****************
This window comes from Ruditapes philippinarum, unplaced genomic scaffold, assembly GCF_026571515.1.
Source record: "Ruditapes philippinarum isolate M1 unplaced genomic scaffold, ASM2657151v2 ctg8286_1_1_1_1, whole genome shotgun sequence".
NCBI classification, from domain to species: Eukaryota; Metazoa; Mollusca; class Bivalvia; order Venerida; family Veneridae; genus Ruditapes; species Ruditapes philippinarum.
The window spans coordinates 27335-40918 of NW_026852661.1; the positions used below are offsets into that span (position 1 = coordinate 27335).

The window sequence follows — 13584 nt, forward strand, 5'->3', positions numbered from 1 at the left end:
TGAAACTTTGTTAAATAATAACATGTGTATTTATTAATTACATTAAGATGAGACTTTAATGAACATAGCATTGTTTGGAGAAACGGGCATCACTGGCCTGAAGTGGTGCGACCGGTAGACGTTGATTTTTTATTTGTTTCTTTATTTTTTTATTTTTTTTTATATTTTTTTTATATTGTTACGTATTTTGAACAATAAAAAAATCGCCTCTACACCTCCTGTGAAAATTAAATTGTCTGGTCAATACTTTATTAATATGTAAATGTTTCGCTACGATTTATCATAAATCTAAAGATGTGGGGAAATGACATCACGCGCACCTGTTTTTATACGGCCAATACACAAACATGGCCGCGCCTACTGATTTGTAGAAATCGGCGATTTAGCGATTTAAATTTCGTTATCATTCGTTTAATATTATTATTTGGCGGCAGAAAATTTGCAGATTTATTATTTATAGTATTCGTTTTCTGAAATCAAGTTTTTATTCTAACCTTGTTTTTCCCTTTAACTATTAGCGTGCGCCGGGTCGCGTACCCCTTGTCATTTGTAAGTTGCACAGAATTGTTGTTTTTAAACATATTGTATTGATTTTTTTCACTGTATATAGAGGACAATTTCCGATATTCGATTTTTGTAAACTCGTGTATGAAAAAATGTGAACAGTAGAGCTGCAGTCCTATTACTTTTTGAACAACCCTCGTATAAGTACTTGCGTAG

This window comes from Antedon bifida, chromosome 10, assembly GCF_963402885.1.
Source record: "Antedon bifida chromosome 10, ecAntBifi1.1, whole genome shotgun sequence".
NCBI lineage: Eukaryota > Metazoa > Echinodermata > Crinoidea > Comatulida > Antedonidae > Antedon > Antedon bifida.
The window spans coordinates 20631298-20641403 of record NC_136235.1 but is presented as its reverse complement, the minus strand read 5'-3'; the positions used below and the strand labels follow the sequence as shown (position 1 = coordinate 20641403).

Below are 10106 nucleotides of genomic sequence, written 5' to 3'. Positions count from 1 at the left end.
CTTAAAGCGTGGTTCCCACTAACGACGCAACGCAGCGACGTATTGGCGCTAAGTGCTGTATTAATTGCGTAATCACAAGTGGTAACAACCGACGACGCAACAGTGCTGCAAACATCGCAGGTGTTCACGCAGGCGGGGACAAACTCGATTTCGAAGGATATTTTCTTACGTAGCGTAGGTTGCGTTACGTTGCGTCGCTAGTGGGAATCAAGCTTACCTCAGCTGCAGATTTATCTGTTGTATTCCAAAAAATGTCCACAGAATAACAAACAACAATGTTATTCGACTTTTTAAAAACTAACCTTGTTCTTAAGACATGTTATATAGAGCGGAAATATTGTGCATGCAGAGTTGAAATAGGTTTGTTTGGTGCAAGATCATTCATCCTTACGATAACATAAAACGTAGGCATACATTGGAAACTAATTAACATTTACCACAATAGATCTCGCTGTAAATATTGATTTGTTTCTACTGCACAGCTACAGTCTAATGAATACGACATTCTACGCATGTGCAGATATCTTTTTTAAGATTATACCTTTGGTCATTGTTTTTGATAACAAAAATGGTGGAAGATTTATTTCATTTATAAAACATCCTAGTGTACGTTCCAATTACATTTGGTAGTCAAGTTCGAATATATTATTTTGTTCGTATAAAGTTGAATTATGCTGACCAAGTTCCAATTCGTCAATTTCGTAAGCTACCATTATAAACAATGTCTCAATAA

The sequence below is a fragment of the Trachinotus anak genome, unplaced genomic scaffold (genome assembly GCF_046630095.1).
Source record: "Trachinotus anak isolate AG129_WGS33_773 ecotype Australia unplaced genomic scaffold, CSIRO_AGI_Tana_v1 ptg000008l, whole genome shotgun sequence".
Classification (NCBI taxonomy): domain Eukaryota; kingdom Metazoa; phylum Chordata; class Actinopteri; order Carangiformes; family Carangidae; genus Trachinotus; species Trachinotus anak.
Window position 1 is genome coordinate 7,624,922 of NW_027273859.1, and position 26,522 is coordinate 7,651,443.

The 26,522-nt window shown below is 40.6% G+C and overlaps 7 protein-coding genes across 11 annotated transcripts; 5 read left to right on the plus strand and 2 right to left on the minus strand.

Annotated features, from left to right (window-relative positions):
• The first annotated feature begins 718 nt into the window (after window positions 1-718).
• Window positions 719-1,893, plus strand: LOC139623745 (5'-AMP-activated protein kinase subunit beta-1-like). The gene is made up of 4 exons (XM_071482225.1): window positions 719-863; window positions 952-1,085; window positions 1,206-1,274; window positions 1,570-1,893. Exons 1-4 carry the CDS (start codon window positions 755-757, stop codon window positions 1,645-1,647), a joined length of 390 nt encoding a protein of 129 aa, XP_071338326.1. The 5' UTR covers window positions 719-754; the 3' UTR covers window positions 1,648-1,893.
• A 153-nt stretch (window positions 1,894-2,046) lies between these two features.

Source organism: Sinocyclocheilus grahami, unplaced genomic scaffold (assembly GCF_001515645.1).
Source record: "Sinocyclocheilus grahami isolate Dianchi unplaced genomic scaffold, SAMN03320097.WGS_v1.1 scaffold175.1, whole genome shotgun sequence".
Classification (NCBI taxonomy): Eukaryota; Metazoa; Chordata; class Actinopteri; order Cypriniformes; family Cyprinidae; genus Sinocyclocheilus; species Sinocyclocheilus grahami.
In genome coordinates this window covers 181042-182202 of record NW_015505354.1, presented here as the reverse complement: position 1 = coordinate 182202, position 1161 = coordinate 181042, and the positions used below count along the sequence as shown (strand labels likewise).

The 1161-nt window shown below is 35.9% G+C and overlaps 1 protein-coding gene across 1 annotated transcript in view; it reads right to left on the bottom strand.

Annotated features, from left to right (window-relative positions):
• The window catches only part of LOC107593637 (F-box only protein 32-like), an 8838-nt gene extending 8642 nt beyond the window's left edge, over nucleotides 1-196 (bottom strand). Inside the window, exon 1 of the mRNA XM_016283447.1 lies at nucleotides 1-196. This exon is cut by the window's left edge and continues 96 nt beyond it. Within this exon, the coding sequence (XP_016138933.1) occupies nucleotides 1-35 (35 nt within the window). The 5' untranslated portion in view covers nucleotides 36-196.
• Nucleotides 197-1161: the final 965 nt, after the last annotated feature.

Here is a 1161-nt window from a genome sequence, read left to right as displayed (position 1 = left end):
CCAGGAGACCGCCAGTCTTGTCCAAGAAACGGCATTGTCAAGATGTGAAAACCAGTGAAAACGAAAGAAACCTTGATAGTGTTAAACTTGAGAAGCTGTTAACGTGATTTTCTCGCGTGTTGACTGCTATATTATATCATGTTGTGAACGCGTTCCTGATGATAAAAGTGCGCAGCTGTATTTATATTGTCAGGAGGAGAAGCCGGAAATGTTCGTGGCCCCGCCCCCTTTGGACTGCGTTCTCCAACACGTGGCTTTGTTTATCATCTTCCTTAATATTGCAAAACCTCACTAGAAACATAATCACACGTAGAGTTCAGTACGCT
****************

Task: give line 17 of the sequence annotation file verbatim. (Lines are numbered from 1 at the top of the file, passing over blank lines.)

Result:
The 26,522-nt window shown below is 40.6% G+C and overlaps 7 protein-coding genes across 11 annotated transcripts; 5 read left to right on the plus strand and 2 right to left on the minus strand.